Mael and Ulla gave them some of their own blankets.
It would be another long night. Chilled by the winter wind, Mael and Ulla wouldn’t sleep well. When the sun rose, would they be ready for it? Would they suffer from all-too-common headaches, lightheadedness and fatigue all day? Would they have energy to accomplish their work and face whatever the day held?
A Season of Hardships
Life is hard for Pastor Mael, his family and the other people in their village, which lies under the glare of a Himalayan peak. The high-altitude terrain and the long winter, which lasts from November until March or April, pose challenges to basic living. Tucked away in a hard-to-reach village, people have few job options and depend primarily on agriculture and livestock for survival. But the forbidding climate means people can typically grow only one crop a year, such as potatoes or corn, and crops take a long time to mature. As a result, people struggle to earn a living. Poverty bars many from affording the vital protection of winter coats and blankets, items which can cost several months of wages.
Some seek additional income by cutting and selling firewood from the forest or trekking into the mountains to forage for medicinal herbs, leaves and fruits. But trekking even higher into the extreme climate of the Himalayan peaks without adequate winter clothing poses a health risk.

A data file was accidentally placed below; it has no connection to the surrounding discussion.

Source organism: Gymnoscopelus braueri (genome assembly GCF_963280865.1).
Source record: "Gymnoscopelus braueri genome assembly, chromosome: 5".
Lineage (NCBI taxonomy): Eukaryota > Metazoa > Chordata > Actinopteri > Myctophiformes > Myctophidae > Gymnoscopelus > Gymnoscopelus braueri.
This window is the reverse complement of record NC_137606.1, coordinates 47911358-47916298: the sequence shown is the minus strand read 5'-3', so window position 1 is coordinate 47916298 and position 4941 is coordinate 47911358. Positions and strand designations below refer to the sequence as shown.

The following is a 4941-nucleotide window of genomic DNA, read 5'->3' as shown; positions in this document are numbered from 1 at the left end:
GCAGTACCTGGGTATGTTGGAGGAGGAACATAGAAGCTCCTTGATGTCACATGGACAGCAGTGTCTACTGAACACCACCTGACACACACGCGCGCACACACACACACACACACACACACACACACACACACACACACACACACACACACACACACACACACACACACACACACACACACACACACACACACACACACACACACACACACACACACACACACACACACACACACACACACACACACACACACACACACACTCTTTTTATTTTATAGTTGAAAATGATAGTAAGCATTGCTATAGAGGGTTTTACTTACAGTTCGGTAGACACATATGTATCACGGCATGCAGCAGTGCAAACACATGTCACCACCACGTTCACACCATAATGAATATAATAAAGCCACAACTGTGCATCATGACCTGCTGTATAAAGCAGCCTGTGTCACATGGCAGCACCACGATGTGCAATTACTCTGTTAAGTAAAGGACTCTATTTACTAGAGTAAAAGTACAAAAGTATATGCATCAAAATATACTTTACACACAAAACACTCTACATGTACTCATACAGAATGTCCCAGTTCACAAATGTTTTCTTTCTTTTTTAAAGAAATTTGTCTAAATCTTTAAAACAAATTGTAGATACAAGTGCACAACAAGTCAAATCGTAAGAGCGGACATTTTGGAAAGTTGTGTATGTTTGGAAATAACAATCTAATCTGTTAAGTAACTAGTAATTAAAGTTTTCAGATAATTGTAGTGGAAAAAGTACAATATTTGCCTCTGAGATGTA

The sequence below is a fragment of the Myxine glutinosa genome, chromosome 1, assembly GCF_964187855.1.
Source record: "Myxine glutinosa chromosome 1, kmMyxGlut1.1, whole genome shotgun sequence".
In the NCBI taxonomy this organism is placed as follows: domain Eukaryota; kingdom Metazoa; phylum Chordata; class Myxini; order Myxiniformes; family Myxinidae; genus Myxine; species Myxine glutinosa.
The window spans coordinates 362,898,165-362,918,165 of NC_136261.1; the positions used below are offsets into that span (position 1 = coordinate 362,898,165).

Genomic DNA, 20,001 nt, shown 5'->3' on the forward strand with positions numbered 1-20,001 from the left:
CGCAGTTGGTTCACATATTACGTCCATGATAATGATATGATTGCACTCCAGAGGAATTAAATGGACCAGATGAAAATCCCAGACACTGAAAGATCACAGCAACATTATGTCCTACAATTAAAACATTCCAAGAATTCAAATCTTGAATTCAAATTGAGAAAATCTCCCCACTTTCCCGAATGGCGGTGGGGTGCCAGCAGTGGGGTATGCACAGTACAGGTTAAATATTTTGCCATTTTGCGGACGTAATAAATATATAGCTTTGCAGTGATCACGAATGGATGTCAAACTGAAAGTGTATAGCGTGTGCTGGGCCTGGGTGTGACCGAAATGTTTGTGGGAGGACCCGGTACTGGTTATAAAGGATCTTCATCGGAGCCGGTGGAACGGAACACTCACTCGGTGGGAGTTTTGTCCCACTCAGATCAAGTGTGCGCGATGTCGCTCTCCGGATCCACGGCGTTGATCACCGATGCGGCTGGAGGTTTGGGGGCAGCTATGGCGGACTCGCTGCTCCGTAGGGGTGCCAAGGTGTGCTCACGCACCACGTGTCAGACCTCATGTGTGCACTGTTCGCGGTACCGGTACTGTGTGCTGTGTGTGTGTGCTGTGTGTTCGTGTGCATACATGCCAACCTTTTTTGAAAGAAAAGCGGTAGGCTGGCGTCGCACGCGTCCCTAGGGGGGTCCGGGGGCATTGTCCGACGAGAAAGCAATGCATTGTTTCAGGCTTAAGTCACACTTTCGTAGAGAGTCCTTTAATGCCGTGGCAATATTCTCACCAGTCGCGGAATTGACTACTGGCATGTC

“Since people are poor, they don’t have sufficient warm clothes,” Pastor Mael explains. “They cannot carry blankets and heavy stuff to those Himalayan mountains. They go with whatever warm clothes they have, and they get sick because of the cold. Because they are exposed to such extreme cold, when they come back, they get sick and [sometimes] even die.”
The village’s remoteness also limits access to electricity, which is provided by a watermill. To conserve the modest amount of power the mill produces, electricity is available primarily at night. Sometimes, when the water freezes, the village residents don’t get electricity at all. Many people rarely bathe during the winter because they don’t want to get sick from dousing themselves with cold water.